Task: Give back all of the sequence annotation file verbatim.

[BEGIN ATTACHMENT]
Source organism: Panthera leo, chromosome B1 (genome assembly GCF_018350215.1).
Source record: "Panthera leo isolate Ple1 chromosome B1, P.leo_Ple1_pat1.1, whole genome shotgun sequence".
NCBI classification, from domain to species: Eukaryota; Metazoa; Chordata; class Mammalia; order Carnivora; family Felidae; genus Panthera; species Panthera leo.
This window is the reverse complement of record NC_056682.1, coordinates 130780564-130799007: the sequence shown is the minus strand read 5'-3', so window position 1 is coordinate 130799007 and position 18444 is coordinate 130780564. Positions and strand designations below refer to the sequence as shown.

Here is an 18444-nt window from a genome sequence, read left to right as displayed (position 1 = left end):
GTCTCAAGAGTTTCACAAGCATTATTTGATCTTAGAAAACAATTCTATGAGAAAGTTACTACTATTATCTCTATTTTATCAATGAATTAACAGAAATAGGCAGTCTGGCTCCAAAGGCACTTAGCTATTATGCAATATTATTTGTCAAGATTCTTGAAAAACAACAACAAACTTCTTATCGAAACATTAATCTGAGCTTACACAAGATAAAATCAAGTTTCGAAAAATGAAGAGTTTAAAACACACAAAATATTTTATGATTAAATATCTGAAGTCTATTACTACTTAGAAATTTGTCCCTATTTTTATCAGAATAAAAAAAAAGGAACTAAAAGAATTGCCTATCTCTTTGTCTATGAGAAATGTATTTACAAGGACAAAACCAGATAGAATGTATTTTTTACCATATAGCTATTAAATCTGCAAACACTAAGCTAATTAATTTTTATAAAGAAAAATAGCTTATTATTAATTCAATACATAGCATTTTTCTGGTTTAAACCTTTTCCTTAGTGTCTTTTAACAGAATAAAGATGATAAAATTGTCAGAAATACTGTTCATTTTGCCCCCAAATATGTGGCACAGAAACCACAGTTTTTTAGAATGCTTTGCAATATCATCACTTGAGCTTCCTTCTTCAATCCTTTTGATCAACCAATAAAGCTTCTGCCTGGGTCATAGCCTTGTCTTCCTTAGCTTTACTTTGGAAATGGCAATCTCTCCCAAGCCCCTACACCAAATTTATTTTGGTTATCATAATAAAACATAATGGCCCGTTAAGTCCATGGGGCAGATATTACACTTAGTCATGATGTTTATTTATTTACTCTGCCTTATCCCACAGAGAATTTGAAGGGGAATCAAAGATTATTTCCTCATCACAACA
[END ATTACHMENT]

Source organism: Panthera leo, chromosome B1 (genome assembly GCF_018350215.1).
Source record: "Panthera leo isolate Ple1 chromosome B1, P.leo_Ple1_pat1.1, whole genome shotgun sequence".
NCBI classification, from domain to species: Eukaryota; Metazoa; Chordata; class Mammalia; order Carnivora; family Felidae; genus Panthera; species Panthera leo.
This window is the reverse complement of record NC_056682.1, coordinates 130780564-130799007: the sequence shown is the minus strand read 5'-3', so window position 1 is coordinate 130799007 and position 18444 is coordinate 130780564. Positions and strand designations below refer to the sequence as shown.

Here is an 18444-nt window from a genome sequence, read left to right as displayed (position 1 = left end):
GTCTCAAGAGTTTCACAAGCATTATTTGATCTTAGAAAACAATTCTATGAGAAAGTTACTACTATTATCTCTATTTTATCAATGAATTAACAGAAATAGGCAGTCTGGCTCCAAAGGCACTTAGCTATTATGCAATATTATTTGTCAAGATTCTTGAAAAACAACAACAAACTTCTTATCGAAACATTAATCTGAGCTTACACAAGATAAAATCAAGTTTCGAAAAATGAAGAGTTTAAAACACACAAAATATTTTATGATTAAATATCTGAAGTCTATTACTACTTAGAAATTTGTCCCTATTTTTATCAGAATAAAAAAAAAGGAACTAAAAGAATTGCCTATCTCTTTGTCTATGAGAAATGTATTTACAAGGACAAAACCAGATAGAATGTATTTTTTACCATATAGCTATTAAATCTGCAAACACTAAGCTAATTAATTTTTATAAAGAAAAATAGCTTATTATTAATTCAATACATAGCATTTTTCTGGTTTAAACCTTTTCCTTAGTGTCTTTTAACAGAATAAAGATGATAAAATTGTCAGAAATACTGTTCATTTTGCCCCCAAATATGTGGCACAGAAACCACAGTTTTTTAGAATGCTTTGCAATATCATCACTTGAGCTTCCTTCTTCAATCCTTTTGATCAACCAATAAAGCTTCTGCCTGGGTCATAGCCTTGTCTTCCTTAGCTTTACTTTGGAAATGGCAATCTCTCCCAAGCCCCTACACCAAATTTATTTTGGTTATCATAATAAAACATAATGGCCCGTTAAGTCCATGGGGCAGATATTACACTTAGTCATGATGTTTATTTATTTACTCTGCCTTATCCCACAGAGAATTTGAAGGGGAATCAAAGATTATTTCCTCATCACAACA